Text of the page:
Today’s parents and youth ministers know intuitively that the technological age in which we find ourselves is complicated for teenagers. We marvel at their agility in learning everything from TikTok to software code, even as we fear how this “always-on-everywhere” (as Christian thinker Andy Crouch aptly describes it) is affecting their brains and ours.
’s worldviews alone makes this webinar worth a listen. Here are a handful of valuable takeaways relevant to parenting teenagers.is one of those essential resources for youth ministers and parents seeking to navigate our confusing times. In this thoughtful conversation, Haidt, a Jewish social psychologist, unpacks and the metaphor he used in the article from the Tower of Babel in Genesis 11. Meanwhile, Crouch zooms out to survey the cultural landscape and to offer wisdom from the biblical narrative. Their charitable approach to one another
Understand the pitfalls. There’s a reason the leading creators of our devices infamously withhold them from their children until their teenage years or later: the very convenient technologies we enjoy do not necessarily promote human flourishing. Haidt and Crouch agree that often we are tempted to hand our kids devices because it alleviates discomfort (whining, boredom, peer pressure) for us as parents—whereas human beings actually need struggle and even suffering in order to grow. Here and elsewhere, Crouch distinguishes between a device (something we use to check out and disengage) and a tool (something we use to actively do our work, creative or technical), and offers the example of the technology his wife uses as a physicist, versus say, scrolling Instagram. Haidt powerfully explains how this dependence has led to our increasingly fractured society, and .
Find Your People. Haidt and Crouch agree that limiting exposure to devices is easier in community. They recommend aligning with others in your neighborhood and church congregation to curtail social media use. Crouch’s book has become one of my most-recommended resource for parents, and it makes a fantastic guide for families wanting to work together in this regard. In it, Crouch offers ten principles for families to implement at nearly any stage—and he’s humbly transparent about which ones his family keeps and which they are continually working toward.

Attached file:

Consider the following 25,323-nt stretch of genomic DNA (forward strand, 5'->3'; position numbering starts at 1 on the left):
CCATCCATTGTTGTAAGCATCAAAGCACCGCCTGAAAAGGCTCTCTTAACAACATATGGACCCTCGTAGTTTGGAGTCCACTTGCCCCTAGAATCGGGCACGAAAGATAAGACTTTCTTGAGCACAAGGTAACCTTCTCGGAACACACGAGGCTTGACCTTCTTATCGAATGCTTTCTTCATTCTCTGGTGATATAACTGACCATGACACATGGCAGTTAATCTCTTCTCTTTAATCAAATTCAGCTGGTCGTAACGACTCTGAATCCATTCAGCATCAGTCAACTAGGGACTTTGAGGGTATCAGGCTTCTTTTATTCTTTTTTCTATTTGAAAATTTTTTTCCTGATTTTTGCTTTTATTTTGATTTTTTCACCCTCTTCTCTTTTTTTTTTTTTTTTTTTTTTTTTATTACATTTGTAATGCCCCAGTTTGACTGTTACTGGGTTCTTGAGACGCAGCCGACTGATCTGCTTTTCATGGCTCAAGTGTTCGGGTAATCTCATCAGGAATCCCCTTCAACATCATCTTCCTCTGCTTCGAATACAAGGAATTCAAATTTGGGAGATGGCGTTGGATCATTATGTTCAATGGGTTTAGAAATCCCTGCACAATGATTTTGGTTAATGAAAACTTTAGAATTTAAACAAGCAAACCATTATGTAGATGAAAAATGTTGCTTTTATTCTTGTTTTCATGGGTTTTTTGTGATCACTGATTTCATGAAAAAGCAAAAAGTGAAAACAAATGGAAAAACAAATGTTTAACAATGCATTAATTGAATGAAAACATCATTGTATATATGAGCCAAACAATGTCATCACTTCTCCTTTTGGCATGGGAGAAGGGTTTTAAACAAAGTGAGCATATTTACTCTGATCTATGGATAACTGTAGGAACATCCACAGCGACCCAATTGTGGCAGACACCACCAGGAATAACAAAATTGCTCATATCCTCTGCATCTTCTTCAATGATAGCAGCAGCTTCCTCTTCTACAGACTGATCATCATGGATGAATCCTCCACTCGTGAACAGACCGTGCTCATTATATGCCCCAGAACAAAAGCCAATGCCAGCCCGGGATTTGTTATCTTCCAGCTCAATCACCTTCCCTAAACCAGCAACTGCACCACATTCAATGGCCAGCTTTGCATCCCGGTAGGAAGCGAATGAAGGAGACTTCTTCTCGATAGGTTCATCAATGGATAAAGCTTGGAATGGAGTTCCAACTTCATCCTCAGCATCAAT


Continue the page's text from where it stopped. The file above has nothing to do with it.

Keep the Sabbath. One of the best principles from Tech-Wise Family, which Crouch articulates on the webinar, is ’s people have always needed: a break from the rule of the world’s empires. He advocates for going device-free one hour each day, one day each week, and one week each year as a practical means of grace allowing individuals and families to rest in the Lordship of Jesus. Crouch’s own family facilitates this tech-free time over the , when most evenings they light candles and enjoy one another’s company. He has shared how this simple practice has had a compounding effect, lessening his desire to reach for his phone first thing in the morning.. In order to keep our devices from running our lives, we need what God
Remember the Ultimate Story. Pointing to Haidt’s metaphor from his article in The Atlantic (for which Trinity Forum’s webinar itself was named), Crouch explains how the Tower of Babel narrative in Scripture is part of a wider arc of what God is doing in the world. The Christian story says that although sin has damaged God’s good world and all of the relationships in it, God sent Jesus to break into the world’s mess in order to redeem sinful human beings. It also tells us that one day, Jesus will return to make all things new.
As Crouch said, “There’s a larger story going on in human history that is really, really good for people and that’s … I am not at all pessimistic in the long run. I just have some slight concerns right now.”